"VVedxbsday, August 13. The Chairman of Committees, in the absence of the Speaker, took the Chair at sp. m. ; but, atter prayers wire lead, the Ilouse was counted out, there not being a sufficient number of members present.

Thursday, August \i. The Chairman of Committees was again voted into the ( 'hair, in the absence of the Speaker, from continued indispusitiun.

Native Expenditure. The House went into Committee upon his Excellence's mi s-iiige, No. 45, recommending an increased vote for Nati\e purposes. An addiess to his Excellency, moved by Mr. Bell, was agreed to, authorizing his Excellency to expend, if necessary, a further sum not exceeding £1000. The address and a summary of the pioceedin<;s in Committee will be found in the leading c 1-iniiiS of our ldsi issue.

Me isage from the Legislative Council. A deputation from the Legislative Council stated that they had agreed to the amendments in the Pinrincial Criminal Laws Bill. On the motion of Mr Hall, the Bill was recommitted, to supply a slight omission, after which it was adopted and transmitted to the Legislative Council. A second Message from the latter signified their assent to the amendments. Another do putaion presented the Scotch Law Practitioneis' Bill, as passed by the Council, which was considered in its various stages and passed. Another deputation presented the Land Cl.iims Settlement Bill, with amendments. These were considered in Committee, and Messrs Sewell, Williamson, Daldy, and Bell were appointed to confer with a deputation from the Legislative Council, on the amendments. During the course otthp d-iy the confeience agreed upon the amendments, and the Bill was adopted by both Houses. Another deputation announced that the Council h.ul agreed to the amendments m the Provincial Council Powers Bill.

Messages from his Excellency. The following were handed to the Speaker by his Ex . cellency's Private Secretaiy,— No. 47— Transmitting an Appropriation Bill. On the motion of the Colonial Tueasuiwk, this bill was read a first and second time, considered in committee, two new clauses added as quoted m the leading columns of our last, reported, passed, and sent to the Legislative Council by the hands of .vlessrs. Stafford and Campbell. A deputation from the Council Announced, at a later period of the day, that the bill had passed. jj Oi 43 — The Governor begs to inform the House of Represmtatives, that, on behalf of her Majesty, he has assented to the following Acts passed during the present Session :—: — The Pensions' Act, 1856. Tie Law Amendment Act, 1856. The Naturalization Act, 1856. The Bank Paper Currency Act, 1856. The Nelson Trust Fund Atrend.nent Act, 1856. The English Acts Act, 1856. The New Zealand Debenture Act, 1856. The New Zealand Colonial Bank of Is&ue Winding up Act, 1856. The Marriage Act Amendment Act, 1856. The Magistrates' Indemnity Act, 1856. The Building Societies Amendment Act, 1856. The Bills of Sale "Registration Act, 1856. The Nelson Wesleyan Chapel Sale Act, 1856. The Religious, Charitable, and Educational Trusts Act, 1856. The Savings' Bank Ordinance Amendment Act, 1856. The Superintendents' Deputy Act, 1856. The New Zealand Native Reserves Act, 1856. The Resident Magistrates' Court Ordinance Amendment Act, 1856. The Counties Act. 1856. The New Zealand Loan Act, 1856. The Supreme Court Procedure Act, 1856. The Public Offices Act, 1856. The Privileges Act, 1856. The Customs Duties Act, 1856. The Auckland Hospital and Grammar School Reserves Act, 1856. Government House, Auckland, 14th August, 1856.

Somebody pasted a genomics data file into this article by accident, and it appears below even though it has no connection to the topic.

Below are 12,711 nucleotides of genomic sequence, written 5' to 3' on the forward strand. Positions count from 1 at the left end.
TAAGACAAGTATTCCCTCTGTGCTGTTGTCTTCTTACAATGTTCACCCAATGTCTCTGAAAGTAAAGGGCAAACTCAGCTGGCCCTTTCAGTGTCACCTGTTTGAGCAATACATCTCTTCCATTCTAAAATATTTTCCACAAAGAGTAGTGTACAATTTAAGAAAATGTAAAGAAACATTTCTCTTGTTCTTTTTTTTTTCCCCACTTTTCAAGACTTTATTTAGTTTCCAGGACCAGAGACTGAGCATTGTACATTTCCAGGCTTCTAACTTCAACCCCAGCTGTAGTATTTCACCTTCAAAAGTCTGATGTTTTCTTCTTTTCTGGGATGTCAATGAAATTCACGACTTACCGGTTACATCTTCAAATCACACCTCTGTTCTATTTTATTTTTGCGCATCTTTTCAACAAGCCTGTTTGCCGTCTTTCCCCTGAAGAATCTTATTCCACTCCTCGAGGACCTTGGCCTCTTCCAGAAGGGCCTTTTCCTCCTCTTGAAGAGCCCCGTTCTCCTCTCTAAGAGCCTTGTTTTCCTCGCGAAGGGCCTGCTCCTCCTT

Hesifffiation. The Chairman announced having received the resignation of Charles Brown, Esq., as mamber of the House of Representatives for the Grey and Bell Districts (Tar an aid). On the motion of the Colonial Treasurer, it was resolved that an address be presented to his Excellency, praying that a Writ be issued for the election of another member in place of Mr. Brown.

Claim of Edward Catchpool. Mr. Staitord said that, in pursuance of a promise made. Mr. Tancred had been appointed a commissioner to inquire into the allegations contained in the petition of the above claimant.

Amounts omitted in Appropriation Bill. The following resolution was passed in committee, and affirmed by the House : That an address be presented to his Excellency, praying him to cause to be paid the following amounts omitted from the Appropriation Act, viz :—: — Pension to Alex. Brown, £36 10s. And also to cause to be defrayed the charges of maintaining local posts in the Provinces for six months, from this date. And that, in such address, the House do respectfully assuie his Excellency that they will make good such expenditure in the votes of the next session.

Government House. Mr. Fitzgerald moved, " that the following resolutions, adopted by the Select Committee on the New U-overiunent House, be adopted :—: —